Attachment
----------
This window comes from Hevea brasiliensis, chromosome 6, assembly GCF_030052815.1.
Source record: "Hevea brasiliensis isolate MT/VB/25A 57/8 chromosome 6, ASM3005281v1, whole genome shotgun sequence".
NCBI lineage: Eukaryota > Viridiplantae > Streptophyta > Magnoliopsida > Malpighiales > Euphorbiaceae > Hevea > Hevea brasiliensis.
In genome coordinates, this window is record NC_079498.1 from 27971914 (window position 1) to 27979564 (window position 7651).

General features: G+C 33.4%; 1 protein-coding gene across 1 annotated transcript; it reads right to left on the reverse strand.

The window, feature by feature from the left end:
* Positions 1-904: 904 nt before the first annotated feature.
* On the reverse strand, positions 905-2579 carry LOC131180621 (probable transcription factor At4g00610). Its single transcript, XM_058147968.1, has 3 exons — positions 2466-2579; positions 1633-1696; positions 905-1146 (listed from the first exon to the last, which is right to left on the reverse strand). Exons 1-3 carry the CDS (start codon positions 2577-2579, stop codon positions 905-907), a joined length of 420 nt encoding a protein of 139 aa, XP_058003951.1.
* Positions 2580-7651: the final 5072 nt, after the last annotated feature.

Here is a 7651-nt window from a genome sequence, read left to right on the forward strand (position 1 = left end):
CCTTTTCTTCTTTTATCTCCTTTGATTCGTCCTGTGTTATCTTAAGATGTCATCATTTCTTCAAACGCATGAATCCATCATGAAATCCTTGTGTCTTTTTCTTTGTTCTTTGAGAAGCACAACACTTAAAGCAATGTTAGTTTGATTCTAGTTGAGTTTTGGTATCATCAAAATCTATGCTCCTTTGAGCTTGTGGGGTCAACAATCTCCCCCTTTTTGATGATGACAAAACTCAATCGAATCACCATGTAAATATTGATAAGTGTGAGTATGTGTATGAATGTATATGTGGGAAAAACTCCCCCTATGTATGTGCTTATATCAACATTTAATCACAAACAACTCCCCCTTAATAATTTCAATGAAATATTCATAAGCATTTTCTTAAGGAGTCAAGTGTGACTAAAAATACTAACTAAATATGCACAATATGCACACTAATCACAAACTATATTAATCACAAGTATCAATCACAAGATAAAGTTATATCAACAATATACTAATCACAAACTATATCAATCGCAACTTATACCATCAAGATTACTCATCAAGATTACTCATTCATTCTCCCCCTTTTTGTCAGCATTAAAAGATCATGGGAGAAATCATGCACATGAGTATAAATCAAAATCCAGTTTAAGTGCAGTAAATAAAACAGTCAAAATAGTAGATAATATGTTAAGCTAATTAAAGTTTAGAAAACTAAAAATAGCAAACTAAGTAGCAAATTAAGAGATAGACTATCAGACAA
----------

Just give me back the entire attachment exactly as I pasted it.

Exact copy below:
This window comes from Hevea brasiliensis, chromosome 6, assembly GCF_030052815.1.
Source record: "Hevea brasiliensis isolate MT/VB/25A 57/8 chromosome 6, ASM3005281v1, whole genome shotgun sequence".
NCBI lineage: Eukaryota > Viridiplantae > Streptophyta > Magnoliopsida > Malpighiales > Euphorbiaceae > Hevea > Hevea brasiliensis.
In genome coordinates, this window is record NC_079498.1 from 27971914 (window position 1) to 27979564 (window position 7651).

General features: G+C 33.4%; 1 protein-coding gene across 1 annotated transcript; it reads right to left on the reverse strand.

The window, feature by feature from the left end:
* Positions 1-904: 904 nt before the first annotated feature.
* On the reverse strand, positions 905-2579 carry LOC131180621 (probable transcription factor At4g00610). Its single transcript, XM_058147968.1, has 3 exons — positions 2466-2579; positions 1633-1696; positions 905-1146 (listed from the first exon to the last, which is right to left on the reverse strand). Exons 1-3 carry the CDS (start codon positions 2577-2579, stop codon positions 905-907), a joined length of 420 nt encoding a protein of 139 aa, XP_058003951.1.
* Positions 2580-7651: the final 5072 nt, after the last annotated feature.

Here is a 7651-nt window from a genome sequence, read left to right on the forward strand (position 1 = left end):
CCTTTTCTTCTTTTATCTCCTTTGATTCGTCCTGTGTTATCTTAAGATGTCATCATTTCTTCAAACGCATGAATCCATCATGAAATCCTTGTGTCTTTTTCTTTGTTCTTTGAGAAGCACAACACTTAAAGCAATGTTAGTTTGATTCTAGTTGAGTTTTGGTATCATCAAAATCTATGCTCCTTTGAGCTTGTGGGGTCAACAATCTCCCCCTTTTTGATGATGACAAAACTCAATCGAATCACCATGTAAATATTGATAAGTGTGAGTATGTGTATGAATGTATATGTGGGAAAAACTCCCCCTATGTATGTGCTTATATCAACATTTAATCACAAACAACTCCCCCTTAATAATTTCAATGAAATATTCATAAGCATTTTCTTAAGGAGTCAAGTGTGACTAAAAATACTAACTAAATATGCACAATATGCACACTAATCACAAACTATATTAATCACAAGTATCAATCACAAGATAAAGTTATATCAACAATATACTAATCACAAACTATATCAATCGCAACTTATACCATCAAGATTACTCATCAAGATTACTCATTCATTCTCCCCCTTTTTGTCAGCATTAAAAGATCATGGGAGAAATCATGCACATGAGTATAAATCAAAATCCAGTTTAAGTGCAGTAAATAAAACAGTCAAAATAGTAGATAATATGTTAAGCTAATTAAAGTTTAGAAAACTAAAAATAGCAAACTAAGTAGCAAATTAAGAGATAGACTATCAGACAA